Zella Day packs a serious voice and along with her sincerely written tunes; a mix of folk, synth and deep beats, Zella soothes the soul with her own multigrain brand of "Granola Pop". Hailing from a small town in Arizona, Zella has been making herself known in Los Angeles with singles such as "Sweet Ophelia" and "1965". The artist sat with us to dish details about her process, sound and upcoming releases.   LA CANVAS: How would you describe your music and your sound? ZELLA DAY: Hmmmm…. Well the sound is definitely a concoction of all things that I am inspired by, strive to be, who I was, and who I am presently. I've been creating music for long enough to have made music that I didn't like and wasn't too sure about to right now where I feel like I'm expressing myself to my full capacity. My square one was an acoustic guitar and a coffee house, so there inlays flares of classic  "singer-songwriter" vibes throughout the tracks. The music really started taking shape when I started implementing synths and programming big beats into the songs. Somebody once called it "Granola Pop". LAC: What is your inspiration for creating music? ZD: I believe writers go through phases of inspiration. When I look back at my body of work I feel nostalgic with every lyric written. My head is in a different space everyday and music helps to document those spaces. I'm currently inspired by the major changes I've been going through in the past few months. I moved out to East LA by myself while dealing with one of the worst heart breaks I've ever endured. LAC: What other musicians do you admire? ZD: There are so many greats. I've always looked up to those like John Lennon and Bob Dylan, who I see as true poets that moved the world with their words. LAC: You have some great singles out, is there going to be an album? If so, what can we look forward to? ZD: Thank you! There is going to be an album released early of next year, but I'm anticipating the release of my EP thats out on October 21st. Baby steps ;) LAC: Your performance at the Echo is quickly approaching, how do you prepare for shows? ZD: I like to take my sweet time. The day before a show I make sure I do some yoga and have some quiet time. I find that it helps me to be meditative in the moments leading up to a show so that I can be fully present on stage and not have have mental chatter. LAC: What is your favorite thing about being an artist in Los Angeles? ZD: My favorite thing would have to be being a part of a thriving community with so much passion and grit. I find it enchanting that LA has so many talented people in it. This town is welcoming and competitive all at the same time which calls for GREAT art. Check out Zella Day's music video for her single "Sweet Ophelia" and don't miss her upcoming show at The Echo on September 10th." rel="nofollow" title="Q&A: ZELLA DAY ' />


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The abundance of simplicity is often a concept lost on our generation. Art directed foodie shots tout just as much presence in the digital sphere as Instagram sideboobs, cat Vines, andYouTube makeup tutorials. The art of consumption floods our daily feeds. And we always want more.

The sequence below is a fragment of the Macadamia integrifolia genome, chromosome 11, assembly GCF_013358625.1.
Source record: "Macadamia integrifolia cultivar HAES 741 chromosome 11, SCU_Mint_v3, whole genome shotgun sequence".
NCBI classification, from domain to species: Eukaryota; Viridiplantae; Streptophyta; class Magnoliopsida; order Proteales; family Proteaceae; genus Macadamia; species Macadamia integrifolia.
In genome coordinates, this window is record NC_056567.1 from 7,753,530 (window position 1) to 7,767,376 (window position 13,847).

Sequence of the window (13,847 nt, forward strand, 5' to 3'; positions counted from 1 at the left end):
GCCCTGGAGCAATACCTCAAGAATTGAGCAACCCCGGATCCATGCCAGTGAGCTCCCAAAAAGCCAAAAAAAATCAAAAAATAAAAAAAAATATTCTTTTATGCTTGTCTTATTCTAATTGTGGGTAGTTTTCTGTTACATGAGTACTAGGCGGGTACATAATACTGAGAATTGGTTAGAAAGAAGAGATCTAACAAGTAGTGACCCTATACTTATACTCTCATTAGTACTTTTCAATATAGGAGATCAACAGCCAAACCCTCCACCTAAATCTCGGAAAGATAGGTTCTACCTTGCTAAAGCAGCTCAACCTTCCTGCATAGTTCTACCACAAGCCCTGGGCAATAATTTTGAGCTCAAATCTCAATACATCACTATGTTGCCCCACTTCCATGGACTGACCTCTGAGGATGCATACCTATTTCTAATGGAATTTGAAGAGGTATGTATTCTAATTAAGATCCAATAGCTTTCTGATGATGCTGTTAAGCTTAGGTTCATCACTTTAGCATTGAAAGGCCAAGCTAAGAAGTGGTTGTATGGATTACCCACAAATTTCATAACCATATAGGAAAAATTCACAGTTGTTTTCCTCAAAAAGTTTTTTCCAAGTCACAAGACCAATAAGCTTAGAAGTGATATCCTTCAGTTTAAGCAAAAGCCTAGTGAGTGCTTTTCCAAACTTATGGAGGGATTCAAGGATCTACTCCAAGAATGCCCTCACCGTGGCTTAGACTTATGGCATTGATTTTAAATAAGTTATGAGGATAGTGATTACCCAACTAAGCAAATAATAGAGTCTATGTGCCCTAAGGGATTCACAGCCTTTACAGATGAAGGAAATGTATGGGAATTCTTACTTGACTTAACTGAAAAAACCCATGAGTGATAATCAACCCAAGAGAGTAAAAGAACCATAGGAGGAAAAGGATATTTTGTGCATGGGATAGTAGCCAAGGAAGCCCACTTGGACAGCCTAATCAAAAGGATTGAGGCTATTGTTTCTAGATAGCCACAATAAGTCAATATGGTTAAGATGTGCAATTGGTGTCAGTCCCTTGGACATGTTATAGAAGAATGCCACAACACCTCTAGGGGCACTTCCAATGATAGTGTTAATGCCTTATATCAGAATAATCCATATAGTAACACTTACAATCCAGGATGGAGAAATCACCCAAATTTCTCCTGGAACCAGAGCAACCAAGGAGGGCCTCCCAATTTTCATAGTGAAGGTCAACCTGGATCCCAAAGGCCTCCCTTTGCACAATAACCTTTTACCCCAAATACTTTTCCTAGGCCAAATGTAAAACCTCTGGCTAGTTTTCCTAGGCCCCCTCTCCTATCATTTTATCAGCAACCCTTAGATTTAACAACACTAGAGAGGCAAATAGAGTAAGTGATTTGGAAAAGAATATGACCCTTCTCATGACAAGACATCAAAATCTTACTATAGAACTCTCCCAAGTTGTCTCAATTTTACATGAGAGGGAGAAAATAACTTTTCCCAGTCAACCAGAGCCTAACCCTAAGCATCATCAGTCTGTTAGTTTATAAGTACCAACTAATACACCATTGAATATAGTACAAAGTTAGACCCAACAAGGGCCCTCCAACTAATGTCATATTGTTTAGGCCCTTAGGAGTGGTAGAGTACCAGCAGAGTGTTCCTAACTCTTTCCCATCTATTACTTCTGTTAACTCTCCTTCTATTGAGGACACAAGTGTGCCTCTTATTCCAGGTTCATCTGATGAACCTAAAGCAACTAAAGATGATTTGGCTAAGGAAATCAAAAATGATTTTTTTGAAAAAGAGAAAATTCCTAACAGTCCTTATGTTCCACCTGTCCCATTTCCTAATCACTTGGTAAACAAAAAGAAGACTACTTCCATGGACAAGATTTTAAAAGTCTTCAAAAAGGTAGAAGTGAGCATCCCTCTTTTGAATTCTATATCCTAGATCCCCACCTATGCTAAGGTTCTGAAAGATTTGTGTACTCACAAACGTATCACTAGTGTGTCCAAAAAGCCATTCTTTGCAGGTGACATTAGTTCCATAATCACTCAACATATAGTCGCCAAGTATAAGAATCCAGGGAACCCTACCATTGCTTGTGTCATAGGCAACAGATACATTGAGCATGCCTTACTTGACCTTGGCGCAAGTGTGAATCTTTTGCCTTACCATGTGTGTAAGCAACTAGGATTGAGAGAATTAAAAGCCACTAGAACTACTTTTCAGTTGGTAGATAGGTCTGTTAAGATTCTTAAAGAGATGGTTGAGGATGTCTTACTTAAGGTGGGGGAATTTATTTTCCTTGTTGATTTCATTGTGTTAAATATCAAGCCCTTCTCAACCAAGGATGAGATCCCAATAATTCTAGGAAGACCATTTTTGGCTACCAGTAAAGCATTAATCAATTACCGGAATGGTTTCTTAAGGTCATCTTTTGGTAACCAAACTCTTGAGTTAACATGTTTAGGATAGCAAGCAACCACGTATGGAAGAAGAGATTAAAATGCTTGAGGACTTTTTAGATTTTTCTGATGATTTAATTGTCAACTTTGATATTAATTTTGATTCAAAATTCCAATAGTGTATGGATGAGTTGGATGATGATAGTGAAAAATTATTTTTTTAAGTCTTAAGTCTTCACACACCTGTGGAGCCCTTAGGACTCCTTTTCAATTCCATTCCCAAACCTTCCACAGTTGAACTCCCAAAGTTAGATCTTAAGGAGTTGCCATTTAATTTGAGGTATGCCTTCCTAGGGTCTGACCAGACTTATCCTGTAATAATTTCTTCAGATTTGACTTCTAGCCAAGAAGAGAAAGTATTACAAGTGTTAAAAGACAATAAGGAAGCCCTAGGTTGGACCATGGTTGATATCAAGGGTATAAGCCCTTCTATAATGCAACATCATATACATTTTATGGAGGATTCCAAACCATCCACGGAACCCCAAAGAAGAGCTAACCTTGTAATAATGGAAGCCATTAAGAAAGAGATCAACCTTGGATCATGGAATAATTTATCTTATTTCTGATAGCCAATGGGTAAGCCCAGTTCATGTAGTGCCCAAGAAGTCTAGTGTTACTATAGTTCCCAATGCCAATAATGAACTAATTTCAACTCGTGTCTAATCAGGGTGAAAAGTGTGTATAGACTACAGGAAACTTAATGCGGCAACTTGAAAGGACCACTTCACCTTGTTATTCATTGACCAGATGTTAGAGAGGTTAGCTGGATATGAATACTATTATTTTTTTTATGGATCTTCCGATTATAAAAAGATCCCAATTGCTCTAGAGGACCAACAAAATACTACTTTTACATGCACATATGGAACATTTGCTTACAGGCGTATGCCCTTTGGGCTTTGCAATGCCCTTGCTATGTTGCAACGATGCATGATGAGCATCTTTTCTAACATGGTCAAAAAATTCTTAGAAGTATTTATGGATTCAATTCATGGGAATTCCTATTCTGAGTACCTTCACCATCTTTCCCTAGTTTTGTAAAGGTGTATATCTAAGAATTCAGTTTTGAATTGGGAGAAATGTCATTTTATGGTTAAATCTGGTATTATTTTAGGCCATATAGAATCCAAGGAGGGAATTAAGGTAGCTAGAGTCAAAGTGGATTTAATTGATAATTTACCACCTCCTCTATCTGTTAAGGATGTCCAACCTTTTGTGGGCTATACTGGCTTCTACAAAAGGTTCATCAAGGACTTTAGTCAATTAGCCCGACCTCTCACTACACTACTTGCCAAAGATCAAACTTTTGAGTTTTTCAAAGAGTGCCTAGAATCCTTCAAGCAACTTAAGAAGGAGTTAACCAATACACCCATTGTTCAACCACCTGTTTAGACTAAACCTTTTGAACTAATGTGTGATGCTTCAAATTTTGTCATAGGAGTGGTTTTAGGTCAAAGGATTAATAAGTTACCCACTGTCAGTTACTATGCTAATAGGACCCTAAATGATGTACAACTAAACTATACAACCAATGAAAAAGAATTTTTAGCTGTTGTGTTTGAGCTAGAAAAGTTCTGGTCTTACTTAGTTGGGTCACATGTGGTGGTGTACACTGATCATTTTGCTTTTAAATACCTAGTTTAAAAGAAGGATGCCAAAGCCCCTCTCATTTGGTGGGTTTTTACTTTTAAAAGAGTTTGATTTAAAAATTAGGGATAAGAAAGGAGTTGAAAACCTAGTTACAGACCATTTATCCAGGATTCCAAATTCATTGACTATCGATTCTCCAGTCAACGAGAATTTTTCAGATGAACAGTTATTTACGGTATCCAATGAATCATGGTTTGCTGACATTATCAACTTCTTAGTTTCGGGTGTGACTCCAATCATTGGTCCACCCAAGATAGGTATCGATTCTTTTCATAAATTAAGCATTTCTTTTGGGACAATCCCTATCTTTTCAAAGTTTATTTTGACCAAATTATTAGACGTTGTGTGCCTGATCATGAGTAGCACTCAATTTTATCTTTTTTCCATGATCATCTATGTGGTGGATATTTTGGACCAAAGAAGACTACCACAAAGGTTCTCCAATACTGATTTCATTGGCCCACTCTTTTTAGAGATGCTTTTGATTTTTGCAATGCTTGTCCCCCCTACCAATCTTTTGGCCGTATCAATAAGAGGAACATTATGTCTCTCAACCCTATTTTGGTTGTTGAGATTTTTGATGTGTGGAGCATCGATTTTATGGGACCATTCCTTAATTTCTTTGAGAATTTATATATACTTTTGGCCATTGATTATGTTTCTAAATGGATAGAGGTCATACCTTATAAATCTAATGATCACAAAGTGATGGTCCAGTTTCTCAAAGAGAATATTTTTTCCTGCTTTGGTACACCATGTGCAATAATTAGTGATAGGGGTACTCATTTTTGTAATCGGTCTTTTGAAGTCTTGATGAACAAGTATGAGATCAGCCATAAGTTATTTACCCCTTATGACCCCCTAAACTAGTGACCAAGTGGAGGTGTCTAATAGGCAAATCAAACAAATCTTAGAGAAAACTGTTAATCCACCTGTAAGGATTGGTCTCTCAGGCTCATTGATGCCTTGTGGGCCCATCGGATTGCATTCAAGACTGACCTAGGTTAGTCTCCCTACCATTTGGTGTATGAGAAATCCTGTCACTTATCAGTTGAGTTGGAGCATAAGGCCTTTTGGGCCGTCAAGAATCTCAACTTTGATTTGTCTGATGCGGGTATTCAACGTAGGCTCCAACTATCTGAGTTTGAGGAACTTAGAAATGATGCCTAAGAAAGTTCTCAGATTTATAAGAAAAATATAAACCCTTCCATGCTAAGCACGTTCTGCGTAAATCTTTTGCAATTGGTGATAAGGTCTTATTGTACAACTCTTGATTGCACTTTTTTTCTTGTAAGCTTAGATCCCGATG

It would be a mistake to assume the grass greener or the meat leaner with a fussy approach to a meal’s core ingredients. David Nayfeld agrees. The chef observes a traditional, chivalrous approach to living a proper culinary lifestyle. It’s his love affair with ingredients that resonates after tasting one of his exquisitely prepared dishes.

Trusting in his gut, Nayfeld began his gastronomic expedition in California before heading east to New York’s Eleven Madison Park to hone his craft. Then there was Spain, Paris, and London, before circling back to Los Angeles to set the framework for Fifty Seven, a restaurant that, quite literally, ‘revolves around’ chefs. Now, Nayfeld embraces his future solo. His outlook, passion, and gusto pivot as he finds his balance with a new food tradition and a timeless restaurant space that obliges his way of life.


CHEF DAVID NAYFELD: The underbelly, so to speak, of my cooking was formed in Northern California. I grew up in the Bay Area. Essentially, you don’t figure out until later on in life that you’ve been exposed
to an education of how human beings should eat—having vegetables multiple times a day with fruits as snacks. And not as chores. People have orchard trees in their backyards! Even
in East Oakland, people have apple and orchard trees in their backyards—because you may as well.


DN: I wasn’t planning on becoming a chef. I did love food, but it was all very accidental. When I was working at a produce stand at 13, I didn’t think I was working towards a career,
I thought I was putting my ADD to good use—my absolutehyperactivity to good use.


DN: Stylistically, my cuisine is very much about showcasing and highlighting incredible ingredients and not over manipulating. Over manipulation comes with a level of insecurity—you feel like you have to work harder to make it super interesting or extraordinary. At the end of the day, we’re cooking food. Food is meant to be eaten. It’s meant to create comfort, sustenance, and happiness. Yes, a lot of it is artistic, and I like to plate with an artistic flair. But again, what we’re cooking is meant to satisfy people’s need for nutrition. I would say my style is trying to adhere to simplicity. My cuisine, or the cuisine I’m trying to achieve, is New American, Progressive American, or whatever people want to call it. Really, what I’m trying to adhere to is an abundance in simplicity.



photography JOSH TELLES

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